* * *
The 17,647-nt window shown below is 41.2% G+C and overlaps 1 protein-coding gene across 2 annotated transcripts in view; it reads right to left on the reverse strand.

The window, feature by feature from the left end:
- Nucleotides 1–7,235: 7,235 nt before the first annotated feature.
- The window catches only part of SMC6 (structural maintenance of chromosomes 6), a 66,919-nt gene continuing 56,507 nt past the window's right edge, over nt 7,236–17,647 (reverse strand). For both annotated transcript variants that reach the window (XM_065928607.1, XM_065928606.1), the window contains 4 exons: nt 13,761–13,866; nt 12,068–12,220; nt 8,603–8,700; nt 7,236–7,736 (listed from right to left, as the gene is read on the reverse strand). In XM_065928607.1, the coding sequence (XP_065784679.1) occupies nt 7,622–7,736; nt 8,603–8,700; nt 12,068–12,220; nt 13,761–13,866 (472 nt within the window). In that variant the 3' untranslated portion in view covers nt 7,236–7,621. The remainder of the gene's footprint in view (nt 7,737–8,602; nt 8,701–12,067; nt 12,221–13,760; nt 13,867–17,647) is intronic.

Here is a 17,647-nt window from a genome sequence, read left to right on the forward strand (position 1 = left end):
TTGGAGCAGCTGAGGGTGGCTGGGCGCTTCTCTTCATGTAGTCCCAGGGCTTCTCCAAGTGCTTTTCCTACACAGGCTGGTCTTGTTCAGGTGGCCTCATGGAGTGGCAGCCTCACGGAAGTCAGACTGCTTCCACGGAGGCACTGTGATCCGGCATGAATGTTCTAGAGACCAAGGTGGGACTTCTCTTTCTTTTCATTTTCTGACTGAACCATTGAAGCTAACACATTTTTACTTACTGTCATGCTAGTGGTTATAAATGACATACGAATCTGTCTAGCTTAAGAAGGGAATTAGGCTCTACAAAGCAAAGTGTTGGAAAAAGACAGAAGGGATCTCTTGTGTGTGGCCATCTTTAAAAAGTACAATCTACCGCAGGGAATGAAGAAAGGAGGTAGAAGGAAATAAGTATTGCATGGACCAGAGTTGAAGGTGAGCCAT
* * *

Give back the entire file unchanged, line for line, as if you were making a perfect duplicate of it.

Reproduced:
The 17,647-nt window shown below is 41.2% G+C and overlaps 1 protein-coding gene across 2 annotated transcripts in view; it reads right to left on the reverse strand.

The window, feature by feature from the left end:
- Nucleotides 1–7,235: 7,235 nt before the first annotated feature.
- The window catches only part of SMC6 (structural maintenance of chromosomes 6), a 66,919-nt gene continuing 56,507 nt past the window's right edge, over nt 7,236–17,647 (reverse strand). For both annotated transcript variants that reach the window (XM_065928607.1, XM_065928606.1), the window contains 4 exons: nt 13,761–13,866; nt 12,068–12,220; nt 8,603–8,700; nt 7,236–7,736 (listed from right to left, as the gene is read on the reverse strand). In XM_065928607.1, the coding sequence (XP_065784679.1) occupies nt 7,622–7,736; nt 8,603–8,700; nt 12,068–12,220; nt 13,761–13,866 (472 nt within the window). In that variant the 3' untranslated portion in view covers nt 7,236–7,621. The remainder of the gene's footprint in view (nt 7,737–8,602; nt 8,701–12,067; nt 12,221–13,760; nt 13,867–17,647) is intronic.

Here is a 17,647-nt window from a genome sequence, read left to right on the forward strand (position 1 = left end):
TTGGAGCAGCTGAGGGTGGCTGGGCGCTTCTCTTCATGTAGTCCCAGGGCTTCTCCAAGTGCTTTTCCTACACAGGCTGGTCTTGTTCAGGTGGCCTCATGGAGTGGCAGCCTCACGGAAGTCAGACTGCTTCCACGGAGGCACTGTGATCCGGCATGAATGTTCTAGAGACCAAGGTGGGACTTCTCTTTCTTTTCATTTTCTGACTGAACCATTGAAGCTAACACATTTTTACTTACTGTCATGCTAGTGGTTATAAATGACATACGAATCTGTCTAGCTTAAGAAGGGAATTAGGCTCTACAAAGCAAAGTGTTGGAAAAAGACAGAAGGGATCTCTTGTGTGTGGCCATCTTTAAAAAGTACAATCTACCGCAGGGAATGAAGAAAGGAGGTAGAAGGAAATAAGTATTGCATGGACCAGAGTTGAAGGTGAGCCAT